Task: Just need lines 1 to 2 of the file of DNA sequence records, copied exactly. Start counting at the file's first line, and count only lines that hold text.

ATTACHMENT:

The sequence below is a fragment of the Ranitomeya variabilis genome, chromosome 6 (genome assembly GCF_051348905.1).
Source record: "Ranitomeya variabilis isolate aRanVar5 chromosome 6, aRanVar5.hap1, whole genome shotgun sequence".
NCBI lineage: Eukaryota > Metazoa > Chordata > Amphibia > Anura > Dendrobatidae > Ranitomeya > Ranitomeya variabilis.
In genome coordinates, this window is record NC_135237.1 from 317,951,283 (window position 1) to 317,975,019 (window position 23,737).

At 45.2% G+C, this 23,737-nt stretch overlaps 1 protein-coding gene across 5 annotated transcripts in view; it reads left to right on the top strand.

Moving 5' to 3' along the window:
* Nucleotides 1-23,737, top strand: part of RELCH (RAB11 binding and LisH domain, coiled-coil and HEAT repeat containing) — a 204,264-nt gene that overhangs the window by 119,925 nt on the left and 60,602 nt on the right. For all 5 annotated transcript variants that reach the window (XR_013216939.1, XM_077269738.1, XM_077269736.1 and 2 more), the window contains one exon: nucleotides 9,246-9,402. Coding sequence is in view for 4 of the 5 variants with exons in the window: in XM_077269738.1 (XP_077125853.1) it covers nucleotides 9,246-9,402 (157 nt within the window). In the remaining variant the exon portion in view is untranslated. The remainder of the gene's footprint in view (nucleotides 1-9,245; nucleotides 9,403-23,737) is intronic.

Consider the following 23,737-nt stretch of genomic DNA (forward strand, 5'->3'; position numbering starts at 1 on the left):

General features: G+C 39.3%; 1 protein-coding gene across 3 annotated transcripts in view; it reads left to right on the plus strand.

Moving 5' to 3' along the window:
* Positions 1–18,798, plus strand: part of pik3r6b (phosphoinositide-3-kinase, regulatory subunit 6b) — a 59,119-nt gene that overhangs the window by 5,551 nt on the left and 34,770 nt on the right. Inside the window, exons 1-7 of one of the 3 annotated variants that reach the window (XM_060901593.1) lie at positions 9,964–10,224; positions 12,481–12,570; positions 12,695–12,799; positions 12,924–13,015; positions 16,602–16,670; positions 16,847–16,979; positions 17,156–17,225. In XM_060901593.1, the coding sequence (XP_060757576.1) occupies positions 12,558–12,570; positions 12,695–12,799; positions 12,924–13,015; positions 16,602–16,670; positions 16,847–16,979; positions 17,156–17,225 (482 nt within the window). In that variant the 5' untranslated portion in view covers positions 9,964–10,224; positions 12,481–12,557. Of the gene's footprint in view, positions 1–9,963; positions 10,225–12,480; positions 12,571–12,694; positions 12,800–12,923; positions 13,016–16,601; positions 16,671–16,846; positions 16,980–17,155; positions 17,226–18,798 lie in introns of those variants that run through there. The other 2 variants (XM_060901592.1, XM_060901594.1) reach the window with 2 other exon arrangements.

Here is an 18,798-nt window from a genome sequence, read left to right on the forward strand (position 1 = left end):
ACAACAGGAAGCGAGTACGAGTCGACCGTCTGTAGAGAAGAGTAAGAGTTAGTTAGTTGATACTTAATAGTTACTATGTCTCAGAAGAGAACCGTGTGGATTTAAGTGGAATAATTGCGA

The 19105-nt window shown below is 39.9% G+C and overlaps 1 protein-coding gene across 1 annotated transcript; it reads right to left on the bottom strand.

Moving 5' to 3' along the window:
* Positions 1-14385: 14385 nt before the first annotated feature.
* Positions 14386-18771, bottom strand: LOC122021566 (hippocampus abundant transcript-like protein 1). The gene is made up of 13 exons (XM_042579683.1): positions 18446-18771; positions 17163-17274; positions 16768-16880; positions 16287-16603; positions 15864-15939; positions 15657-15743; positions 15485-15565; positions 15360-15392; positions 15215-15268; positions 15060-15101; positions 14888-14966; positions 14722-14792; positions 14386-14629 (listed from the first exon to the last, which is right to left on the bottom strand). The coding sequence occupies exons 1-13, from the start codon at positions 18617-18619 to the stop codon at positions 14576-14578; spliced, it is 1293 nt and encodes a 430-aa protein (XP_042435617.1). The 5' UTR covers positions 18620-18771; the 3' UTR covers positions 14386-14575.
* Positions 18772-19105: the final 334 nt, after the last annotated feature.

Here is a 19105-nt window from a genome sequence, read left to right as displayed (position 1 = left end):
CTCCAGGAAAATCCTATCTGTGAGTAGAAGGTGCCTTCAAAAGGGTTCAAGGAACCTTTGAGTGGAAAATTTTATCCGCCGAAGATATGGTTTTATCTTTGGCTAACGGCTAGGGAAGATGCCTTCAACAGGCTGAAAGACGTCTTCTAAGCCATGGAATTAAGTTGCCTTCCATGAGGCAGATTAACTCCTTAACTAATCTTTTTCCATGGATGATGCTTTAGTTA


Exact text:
The sequence below is a fragment of the Ranitomeya variabilis genome, chromosome 6 (genome assembly GCF_051348905.1).
Source record: "Ranitomeya variabilis isolate aRanVar5 chromosome 6, aRanVar5.hap1, whole genome shotgun sequence".